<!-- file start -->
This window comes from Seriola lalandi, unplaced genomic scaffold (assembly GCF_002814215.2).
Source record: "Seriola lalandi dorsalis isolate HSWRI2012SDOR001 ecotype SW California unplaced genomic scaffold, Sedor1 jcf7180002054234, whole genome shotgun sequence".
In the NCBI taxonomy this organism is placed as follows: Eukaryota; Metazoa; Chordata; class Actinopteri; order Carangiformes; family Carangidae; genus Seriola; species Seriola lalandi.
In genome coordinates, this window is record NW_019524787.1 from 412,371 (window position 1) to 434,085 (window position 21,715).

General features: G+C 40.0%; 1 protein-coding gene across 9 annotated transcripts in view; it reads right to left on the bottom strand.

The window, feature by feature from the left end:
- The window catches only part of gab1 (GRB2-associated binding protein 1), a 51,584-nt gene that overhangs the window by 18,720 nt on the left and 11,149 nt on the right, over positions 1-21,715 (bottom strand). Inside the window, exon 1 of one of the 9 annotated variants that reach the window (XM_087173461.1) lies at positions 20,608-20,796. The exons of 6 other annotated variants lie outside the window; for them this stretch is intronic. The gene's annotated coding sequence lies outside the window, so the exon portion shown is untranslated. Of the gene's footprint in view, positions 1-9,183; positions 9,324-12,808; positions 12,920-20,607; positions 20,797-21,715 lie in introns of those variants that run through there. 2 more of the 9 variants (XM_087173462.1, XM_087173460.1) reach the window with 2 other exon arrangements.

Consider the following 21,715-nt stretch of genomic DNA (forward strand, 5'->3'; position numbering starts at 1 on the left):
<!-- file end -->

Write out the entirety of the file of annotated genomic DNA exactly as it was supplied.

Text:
This window comes from Seriola lalandi, unplaced genomic scaffold (assembly GCF_002814215.2).
Source record: "Seriola lalandi dorsalis isolate HSWRI2012SDOR001 ecotype SW California unplaced genomic scaffold, Sedor1 jcf7180002054234, whole genome shotgun sequence".
In the NCBI taxonomy this organism is placed as follows: Eukaryota; Metazoa; Chordata; class Actinopteri; order Carangiformes; family Carangidae; genus Seriola; species Seriola lalandi.
In genome coordinates, this window is record NW_019524787.1 from 412,371 (window position 1) to 434,085 (window position 21,715).

General features: G+C 40.0%; 1 protein-coding gene across 9 annotated transcripts in view; it reads right to left on the bottom strand.

The window, feature by feature from the left end:
- The window catches only part of gab1 (GRB2-associated binding protein 1), a 51,584-nt gene that overhangs the window by 18,720 nt on the left and 11,149 nt on the right, over positions 1-21,715 (bottom strand). Inside the window, exon 1 of one of the 9 annotated variants that reach the window (XM_087173461.1) lies at positions 20,608-20,796. The exons of 6 other annotated variants lie outside the window; for them this stretch is intronic. The gene's annotated coding sequence lies outside the window, so the exon portion shown is untranslated. Of the gene's footprint in view, positions 1-9,183; positions 9,324-12,808; positions 12,920-20,607; positions 20,797-21,715 lie in introns of those variants that run through there. 2 more of the 9 variants (XM_087173462.1, XM_087173460.1) reach the window with 2 other exon arrangements.

Consider the following 21,715-nt stretch of genomic DNA (forward strand, 5'->3'; position numbering starts at 1 on the left):